Few traditions have influenced modern-day blues music like North Mississippi Hill Country blues, of which the late Jessie Mae Hemphill was a pioneer. Born in the hill country in 1923, Hemphill began playing guitar at a young age, honing her chops at family gatherings and joining her grandfather Sid Hemphill, another famed hill country musician, onstage with his band. It was when Hemphill relocated to Memphis later in life, where she’d live until her death at 82 in 2006, that she found true notoriety, becoming an award-winning, internationally touring act within just a few years thanks to her deeply intuitive playing, traditionally informed blues songwriting, and raw, emotive vocals. —B.M.Key Tracks: “She-Wolf,” “Shame on You”


John Cipollina

John Cipollina was the original psychedelic guitar hero of the Haight-Ashbury scene, playing in his San Francisco band Quicksilver Messenger Service. He rocked the Fillmore in the Summer of Love with his stratospheric vibrato twang. In Quicksilver, he soars in epics like “The Fool,” trading leads with Gary Duncan, or his whammy-bar blowout “How You Love.” “Jesus, they were magic,” Mickey Hart told Rolling Stone. “Cipollina just cut the air with his guitar.” A born gearhead, he chopped and channeled his whole rig — as he said, “I was just into hot-rodding guitars.” He died in 1989, just 45, but left his sounds to inheritors like Television, the Dream Syndicate, and Yo La Tengo. —R.S.Key Tracks: “How You Love,” “Maiden of the Cancer Moon,” “Gold and Silver”


James Williamson

Despite Williamson’s mild-mannered former day job — vice president of Sony Electronics — the man is a devil with the guitar, adding another layer of feral intensity to the already untamed Stooges, when he joined the band for their 1973 punk landmark Raw Power. As Johnny Marr once said: “He has the technical ability of Jimmy Page without being as studious, and the swagger of Keith Richards without being sloppy. He’s both demonic and intellectual, almost how you would imagine Darth Vader to sound if he was in a band.” Dirty, brutish, and dervish-fast, Williamson kicked down the proverbial door for generations of guitar players to get ugly in the most beautiful possible way. —B.E.Key Tracks: “Search and Destroy,” “Raw Power”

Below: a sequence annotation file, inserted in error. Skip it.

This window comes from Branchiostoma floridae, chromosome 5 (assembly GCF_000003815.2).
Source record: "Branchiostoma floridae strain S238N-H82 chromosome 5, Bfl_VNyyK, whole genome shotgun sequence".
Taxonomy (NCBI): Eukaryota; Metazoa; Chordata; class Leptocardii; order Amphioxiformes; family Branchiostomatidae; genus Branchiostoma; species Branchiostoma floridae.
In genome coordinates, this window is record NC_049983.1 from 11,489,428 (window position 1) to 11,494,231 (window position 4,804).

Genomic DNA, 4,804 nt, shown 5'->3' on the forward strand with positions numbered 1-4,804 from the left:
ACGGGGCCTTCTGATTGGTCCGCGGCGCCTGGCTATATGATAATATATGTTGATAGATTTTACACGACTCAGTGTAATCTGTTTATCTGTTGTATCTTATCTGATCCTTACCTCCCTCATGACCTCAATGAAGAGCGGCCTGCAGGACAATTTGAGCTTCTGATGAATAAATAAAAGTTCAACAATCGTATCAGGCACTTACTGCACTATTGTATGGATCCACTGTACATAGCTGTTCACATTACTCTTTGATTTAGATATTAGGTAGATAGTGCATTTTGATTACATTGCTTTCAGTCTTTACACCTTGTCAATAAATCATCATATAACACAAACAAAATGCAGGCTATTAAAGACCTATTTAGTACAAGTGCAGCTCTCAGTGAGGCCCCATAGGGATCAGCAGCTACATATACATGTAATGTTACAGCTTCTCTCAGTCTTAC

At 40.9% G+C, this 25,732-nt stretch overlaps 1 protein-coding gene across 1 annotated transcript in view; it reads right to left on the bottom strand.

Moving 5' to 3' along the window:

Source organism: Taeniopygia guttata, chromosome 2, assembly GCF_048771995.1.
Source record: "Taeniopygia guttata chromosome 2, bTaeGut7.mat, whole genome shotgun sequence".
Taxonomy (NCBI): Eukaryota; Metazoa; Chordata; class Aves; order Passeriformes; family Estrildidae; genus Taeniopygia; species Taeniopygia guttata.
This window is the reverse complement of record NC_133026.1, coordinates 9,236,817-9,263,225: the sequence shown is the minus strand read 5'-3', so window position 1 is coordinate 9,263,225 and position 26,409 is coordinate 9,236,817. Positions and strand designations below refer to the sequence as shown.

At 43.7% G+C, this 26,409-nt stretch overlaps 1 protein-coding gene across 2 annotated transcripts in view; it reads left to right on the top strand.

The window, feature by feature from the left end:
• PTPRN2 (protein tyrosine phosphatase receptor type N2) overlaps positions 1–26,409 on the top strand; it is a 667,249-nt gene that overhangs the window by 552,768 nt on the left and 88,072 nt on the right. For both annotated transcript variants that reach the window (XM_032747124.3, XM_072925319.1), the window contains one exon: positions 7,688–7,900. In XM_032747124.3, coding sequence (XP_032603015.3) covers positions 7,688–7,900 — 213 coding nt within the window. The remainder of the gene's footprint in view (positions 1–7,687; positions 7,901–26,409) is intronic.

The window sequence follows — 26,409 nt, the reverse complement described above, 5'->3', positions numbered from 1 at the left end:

Johnny Winter

Texas-born blues-rock prodigy Johnny Winter began playing professionally when he was 15 years old, on his own and occasionally with his brother Edgar’s band, and his career continued well into the 2000s. He was a lightning-fast electric picker — like his idol and occasional collaborator Muddy Waters, he plays with a thumb pick — and a molten-hot slide guitarist. (His slide of choice: a chunk of plumber’s pipe.) Jimi Hendrix sought him out as a sideman, and Waters recognized his talent at first glance, becoming a friend and collaborator: “That guy up there onstage — I got to see him up close,” Waters later said. “He plays eight notes to my one!” —R.T.Key Tracks:“I’m Yours and I’m Hers,” “Fast Life Rider”


Rokia Traoré

The daughter of a Malian diplomat, Rokia Traoré grew up largely outside her home country — which meant, per custom, that she was not supposed to study its music. “It was therefore more natural for me and less controversial for my entourage to take up playing the guitar,” Traoré writes on her website. That guitar, whether acoustic or electric, defines her utterly entrancing music on albums like 1998’s Mouneïssa and 2013’s Beuatiful Africa: As much as her fluttery, steely voice, her playing is both lissome but resonant, an instant scene-setter. —M.M.Key Tracks: “The Man I Love” (2009), “Né So” (2016)


Dave Davies

You can trace all things loud and riff-y right back to the Kinks’ Dave Davies, starting with the fantastically simple power chords of “You Really Got Me,” which he recorded at age 17 — setting off a run of proto-metal singles from “All Day and All of the Night” to “Till the End of the Day.” Davies, who created the distortion on “You Really Got Me” by slicing an amp speaker with a razor, has laughed off claims that it was actually played by an uncredited Jimmy Page: “Who’d want to play a solo that crazy, anyway? Only Dave Davies could do that.”Key Tracks:“You Really Got Me,” “All Day and All of the Night”


Wah Wah Watson

Wah Wah Watson named himself for his primary effect pedal (he was born Melvin Ragin) for good reason: Few guitarists, in the Seventies or now, have so adeptly utilized that box’s seesawing tonality to such tautly dramatic effect. Watson underlines the languid eroticism of Marvin Gaye’s Let’s Get It On, and chopping, billowing chords lift the Temptations’ “Papa Was a Rolling Stone,” Rose Royce’s “Car Wash,” and Gloria Gaynor’s “I Will Survive” alike. But Watson’s masterpiece may be the Pointer Sisters’ “How Long (Betcha Got a Chick on the Side),” from 1975 — his knife-slicing riffs perfectly underline the song’s combo platter of anger and desire. —M.M.Key Tracks: “Let’s Get It On,” “How Long (Betcha Got a Chick on the Side)”